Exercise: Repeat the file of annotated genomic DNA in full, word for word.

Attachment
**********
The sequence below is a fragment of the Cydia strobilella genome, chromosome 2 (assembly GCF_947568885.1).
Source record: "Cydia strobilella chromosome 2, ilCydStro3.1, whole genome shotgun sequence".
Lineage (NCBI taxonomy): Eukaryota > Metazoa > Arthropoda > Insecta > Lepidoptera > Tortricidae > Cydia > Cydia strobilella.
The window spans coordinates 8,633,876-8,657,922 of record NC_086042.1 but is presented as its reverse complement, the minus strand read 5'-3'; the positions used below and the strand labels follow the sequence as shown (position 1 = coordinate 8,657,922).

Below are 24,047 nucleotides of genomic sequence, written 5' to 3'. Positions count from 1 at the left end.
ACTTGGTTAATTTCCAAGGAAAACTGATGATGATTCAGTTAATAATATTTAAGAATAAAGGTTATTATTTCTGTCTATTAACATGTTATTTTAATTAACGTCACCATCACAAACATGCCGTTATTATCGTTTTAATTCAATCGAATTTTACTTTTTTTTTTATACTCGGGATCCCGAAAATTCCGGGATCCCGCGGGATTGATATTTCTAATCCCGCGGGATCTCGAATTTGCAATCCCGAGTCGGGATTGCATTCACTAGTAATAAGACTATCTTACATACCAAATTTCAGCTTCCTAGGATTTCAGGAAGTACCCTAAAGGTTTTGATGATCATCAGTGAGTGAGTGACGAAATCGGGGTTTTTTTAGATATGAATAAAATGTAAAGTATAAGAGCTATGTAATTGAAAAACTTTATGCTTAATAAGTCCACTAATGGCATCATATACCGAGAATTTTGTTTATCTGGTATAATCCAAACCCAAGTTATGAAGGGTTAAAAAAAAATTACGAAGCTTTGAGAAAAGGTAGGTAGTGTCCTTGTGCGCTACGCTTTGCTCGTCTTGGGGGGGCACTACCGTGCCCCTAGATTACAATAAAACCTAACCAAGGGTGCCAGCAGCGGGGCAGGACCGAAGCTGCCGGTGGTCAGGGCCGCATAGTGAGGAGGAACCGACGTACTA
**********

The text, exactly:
The sequence below is a fragment of the Cydia strobilella genome, chromosome 2 (assembly GCF_947568885.1).
Source record: "Cydia strobilella chromosome 2, ilCydStro3.1, whole genome shotgun sequence".
Lineage (NCBI taxonomy): Eukaryota > Metazoa > Arthropoda > Insecta > Lepidoptera > Tortricidae > Cydia > Cydia strobilella.
The window spans coordinates 8,633,876-8,657,922 of record NC_086042.1 but is presented as its reverse complement, the minus strand read 5'-3'; the positions used below and the strand labels follow the sequence as shown (position 1 = coordinate 8,657,922).

Below are 24,047 nucleotides of genomic sequence, written 5' to 3'. Positions count from 1 at the left end.
ACTTGGTTAATTTCCAAGGAAAACTGATGATGATTCAGTTAATAATATTTAAGAATAAAGGTTATTATTTCTGTCTATTAACATGTTATTTTAATTAACGTCACCATCACAAACATGCCGTTATTATCGTTTTAATTCAATCGAATTTTACTTTTTTTTTTATACTCGGGATCCCGAAAATTCCGGGATCCCGCGGGATTGATATTTCTAATCCCGCGGGATCTCGAATTTGCAATCCCGAGTCGGGATTGCATTCACTAGTAATAAGACTATCTTACATACCAAATTTCAGCTTCCTAGGATTTCAGGAAGTACCCTAAAGGTTTTGATGATCATCAGTGAGTGAGTGACGAAATCGGGGTTTTTTTAGATATGAATAAAATGTAAAGTATAAGAGCTATGTAATTGAAAAACTTTATGCTTAATAAGTCCACTAATGGCATCATATACCGAGAATTTTGTTTATCTGGTATAATCCAAACCCAAGTTATGAAGGGTTAAAAAAAAATTACGAAGCTTTGAGAAAAGGTAGGTAGTGTCCTTGTGCGCTACGCTTTGCTCGTCTTGGGGGGGCACTACCGTGCCCCTAGATTACAATAAAACCTAACCAAGGGTGCCAGCAGCGGGGCAGGACCGAAGCTGCCGGTGGTCAGGGCCGCATAGTGAGGAGGAACCGACGTACTA